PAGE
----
The barbell lunge outperforms the squat in VL and VM EMG amplitude, yet it’s one of the least common exercise you will see in the gym. Everyone seems to be obsessed with dumbell walking lunges, a gross replacement for the barbell variation. Firstly, the barbell lunge should be a relatively stationary activity. The participant should stand on one leg, kick the other leg back and inhibit its contribution to the activity. In reality, the activity would be better named the unilateral squat, as the rear foot/leg should play only a support or balance role: it’s a one legged squat. It’s an activity that requires the hip, knee, and ankle joints to work simultaneously. Because it’s compound, the lunge activates numerous muscle groups: the quads, glutes, adductors, calves, and low back. The barbell lunge develops the VL and VM greater than any exercise, while activating the RF to lesser degree. Considering the quadriceps muscle group makes up the most mass in the human body, it’s an important choice. The barbell lunge has the capability to be loaded progressively, it is a compound exercise, it challenges the back and abdominals, it requires upper back strength, and it challenges balance. There is an added benefit of having around 50% the weight a barbell squat would. And believe me, I’m not trying to bash the squat. I had originally chosen the squat as my first choice, but the research kept showing the lunge ahead of the squat in EMG activity. As much as I love the squat, I couldn’t deny the multiple studies all recording the lunge ahead of the squat in VM and VL amplitude.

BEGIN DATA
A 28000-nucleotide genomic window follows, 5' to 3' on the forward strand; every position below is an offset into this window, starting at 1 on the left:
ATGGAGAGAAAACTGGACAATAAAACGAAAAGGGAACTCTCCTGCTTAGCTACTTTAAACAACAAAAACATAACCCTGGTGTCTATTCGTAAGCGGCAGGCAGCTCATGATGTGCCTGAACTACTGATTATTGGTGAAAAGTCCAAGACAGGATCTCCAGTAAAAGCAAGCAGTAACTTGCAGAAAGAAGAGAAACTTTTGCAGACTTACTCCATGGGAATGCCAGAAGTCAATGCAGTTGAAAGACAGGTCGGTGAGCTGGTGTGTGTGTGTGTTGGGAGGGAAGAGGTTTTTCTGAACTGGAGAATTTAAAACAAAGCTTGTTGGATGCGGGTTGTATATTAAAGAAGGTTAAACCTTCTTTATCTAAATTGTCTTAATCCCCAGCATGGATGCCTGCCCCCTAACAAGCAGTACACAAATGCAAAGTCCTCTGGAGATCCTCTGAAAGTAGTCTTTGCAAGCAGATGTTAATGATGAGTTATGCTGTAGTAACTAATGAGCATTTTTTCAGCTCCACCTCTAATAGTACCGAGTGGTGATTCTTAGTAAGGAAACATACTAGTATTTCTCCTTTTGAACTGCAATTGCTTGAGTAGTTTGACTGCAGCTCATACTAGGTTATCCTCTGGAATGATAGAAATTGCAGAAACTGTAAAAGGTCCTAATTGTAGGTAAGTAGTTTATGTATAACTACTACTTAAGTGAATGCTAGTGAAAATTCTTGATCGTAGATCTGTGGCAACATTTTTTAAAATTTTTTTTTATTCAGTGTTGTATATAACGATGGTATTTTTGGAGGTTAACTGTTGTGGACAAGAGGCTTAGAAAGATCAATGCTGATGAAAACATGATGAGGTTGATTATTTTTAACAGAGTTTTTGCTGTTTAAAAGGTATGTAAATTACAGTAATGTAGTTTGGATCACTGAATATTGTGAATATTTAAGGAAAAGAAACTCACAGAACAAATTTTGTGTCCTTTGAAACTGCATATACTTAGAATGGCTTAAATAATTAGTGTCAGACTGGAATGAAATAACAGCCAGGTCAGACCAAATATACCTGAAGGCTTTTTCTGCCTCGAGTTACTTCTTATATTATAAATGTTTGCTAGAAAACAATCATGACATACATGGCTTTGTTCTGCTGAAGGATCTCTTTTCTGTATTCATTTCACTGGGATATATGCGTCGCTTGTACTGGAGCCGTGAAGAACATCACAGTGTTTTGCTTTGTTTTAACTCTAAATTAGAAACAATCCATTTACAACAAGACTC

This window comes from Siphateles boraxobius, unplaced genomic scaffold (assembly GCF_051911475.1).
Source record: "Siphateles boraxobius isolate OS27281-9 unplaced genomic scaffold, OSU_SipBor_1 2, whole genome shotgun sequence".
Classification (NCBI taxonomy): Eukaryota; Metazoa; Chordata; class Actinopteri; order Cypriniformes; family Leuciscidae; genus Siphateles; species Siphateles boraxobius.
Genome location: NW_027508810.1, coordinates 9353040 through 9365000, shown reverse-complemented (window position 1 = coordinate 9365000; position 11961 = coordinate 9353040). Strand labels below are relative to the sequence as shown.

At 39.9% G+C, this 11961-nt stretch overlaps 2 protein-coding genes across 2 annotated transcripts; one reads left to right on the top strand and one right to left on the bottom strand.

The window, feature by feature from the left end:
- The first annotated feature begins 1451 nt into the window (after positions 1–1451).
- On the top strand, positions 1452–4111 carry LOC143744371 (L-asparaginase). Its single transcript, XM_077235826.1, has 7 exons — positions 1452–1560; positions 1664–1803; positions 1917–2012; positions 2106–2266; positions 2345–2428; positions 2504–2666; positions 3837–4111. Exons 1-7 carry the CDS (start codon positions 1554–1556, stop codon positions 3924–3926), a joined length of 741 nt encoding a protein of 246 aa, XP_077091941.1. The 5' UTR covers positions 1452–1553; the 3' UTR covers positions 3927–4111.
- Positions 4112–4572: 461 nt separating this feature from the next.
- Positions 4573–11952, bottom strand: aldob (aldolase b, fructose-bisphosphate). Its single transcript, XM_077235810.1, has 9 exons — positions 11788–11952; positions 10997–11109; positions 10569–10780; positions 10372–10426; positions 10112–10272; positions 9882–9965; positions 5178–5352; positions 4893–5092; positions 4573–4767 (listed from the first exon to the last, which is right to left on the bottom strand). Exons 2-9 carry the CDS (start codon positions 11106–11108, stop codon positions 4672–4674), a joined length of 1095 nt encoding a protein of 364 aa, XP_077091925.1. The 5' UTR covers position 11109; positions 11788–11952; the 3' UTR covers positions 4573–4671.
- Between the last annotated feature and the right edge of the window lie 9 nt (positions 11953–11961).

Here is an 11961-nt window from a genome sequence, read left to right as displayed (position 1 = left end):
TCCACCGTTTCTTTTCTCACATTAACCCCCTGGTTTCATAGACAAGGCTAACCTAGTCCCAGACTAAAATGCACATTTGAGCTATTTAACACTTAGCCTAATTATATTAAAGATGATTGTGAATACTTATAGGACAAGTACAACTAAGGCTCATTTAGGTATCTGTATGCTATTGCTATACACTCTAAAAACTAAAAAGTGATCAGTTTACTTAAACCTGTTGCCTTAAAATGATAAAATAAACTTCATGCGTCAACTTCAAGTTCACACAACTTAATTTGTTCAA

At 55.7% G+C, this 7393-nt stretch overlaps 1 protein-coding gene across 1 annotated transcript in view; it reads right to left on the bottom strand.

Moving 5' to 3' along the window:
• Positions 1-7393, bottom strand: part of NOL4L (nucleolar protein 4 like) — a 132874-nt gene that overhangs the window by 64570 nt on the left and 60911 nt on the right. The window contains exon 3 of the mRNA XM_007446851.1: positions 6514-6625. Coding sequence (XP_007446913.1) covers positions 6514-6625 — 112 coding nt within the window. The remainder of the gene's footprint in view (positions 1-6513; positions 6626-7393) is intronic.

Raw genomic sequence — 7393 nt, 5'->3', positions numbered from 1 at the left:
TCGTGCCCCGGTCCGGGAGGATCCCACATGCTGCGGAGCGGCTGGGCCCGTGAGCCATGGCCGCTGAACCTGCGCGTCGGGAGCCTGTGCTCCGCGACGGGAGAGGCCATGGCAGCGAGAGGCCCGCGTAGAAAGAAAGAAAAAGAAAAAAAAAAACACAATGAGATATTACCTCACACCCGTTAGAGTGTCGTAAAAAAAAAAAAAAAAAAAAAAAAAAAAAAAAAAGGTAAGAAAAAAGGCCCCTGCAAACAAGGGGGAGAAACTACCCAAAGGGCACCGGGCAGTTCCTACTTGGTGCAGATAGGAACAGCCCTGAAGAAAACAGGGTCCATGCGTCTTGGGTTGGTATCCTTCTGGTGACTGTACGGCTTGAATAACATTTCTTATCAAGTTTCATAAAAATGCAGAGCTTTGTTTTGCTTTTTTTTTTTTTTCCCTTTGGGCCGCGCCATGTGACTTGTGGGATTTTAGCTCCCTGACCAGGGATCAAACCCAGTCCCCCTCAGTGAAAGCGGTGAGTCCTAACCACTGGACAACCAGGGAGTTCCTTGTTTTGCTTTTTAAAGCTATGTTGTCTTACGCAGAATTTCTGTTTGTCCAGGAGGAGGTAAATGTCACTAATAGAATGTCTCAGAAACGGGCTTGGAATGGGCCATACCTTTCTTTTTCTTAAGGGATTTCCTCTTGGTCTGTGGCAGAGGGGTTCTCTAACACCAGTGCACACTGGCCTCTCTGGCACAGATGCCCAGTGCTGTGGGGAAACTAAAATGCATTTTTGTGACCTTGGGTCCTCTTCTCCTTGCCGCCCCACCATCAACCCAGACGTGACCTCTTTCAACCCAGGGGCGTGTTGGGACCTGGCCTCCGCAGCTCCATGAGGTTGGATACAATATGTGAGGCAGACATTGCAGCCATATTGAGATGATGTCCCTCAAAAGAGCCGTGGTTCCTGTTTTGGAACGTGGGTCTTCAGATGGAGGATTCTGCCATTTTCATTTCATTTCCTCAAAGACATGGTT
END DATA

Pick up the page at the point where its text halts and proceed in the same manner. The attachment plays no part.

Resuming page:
This study conducted by Faith et. al, compared four exercises across multiple lower extremity muscle groups [12]. The researchers data shows that the lunge had the highest degree of VL and VM activity [12]. The lunge, step-up and squat are all great developers of the leg and the goal of looking at the research is to not play favorites.


My second choice for the quadriceps group is the leg extension machine. The constant tension of a machine contrasts the nature of free weights and it’s the best way to develop the RF. These two activities fit together extremely well as they supplement each other’s weakness. The leg extension doesn’t force as much VM and VL activation as the lunge, but develops the rectus femoris unlike any other activity. One study which analysed the leg extension at different knee angles found that the RF is most activated at near full extension, when the exercise is most difficult. This is likely the reason why lunge has less RF activity, considering, during the lunge, the exercise gets progressively easier as the knee nears full extension. The leg extension activity also develops the VI. Understanding VI’s location elucidates the difficulty in finding an appropriate activation, as it sits hidden underneath the rectus femoris and lies atop the femur bone. Nevertheless, some research has been conducted on the muscle [5]. It appears to be activated by the leg extension machine to a greater degree than any of the three other quadriceps muscles at a lower knee angle: 90-115, and dwindles at higher knee angles. Therefore, the leg extension machine may be considered “better” than the lunge for total quadriceps development, if you are a bodybuilder. It certainly activates all four of the quadriceps muscle (no research was found regarding barbell lunges and VI activation) in a relatively even manner, whereas doing lunges will emphasize the VM and VL. The leg extension is absolutely 100% safe for the ACL and will not make it more susceptible to injury; knee pain during the activity it is likely the patellar joint.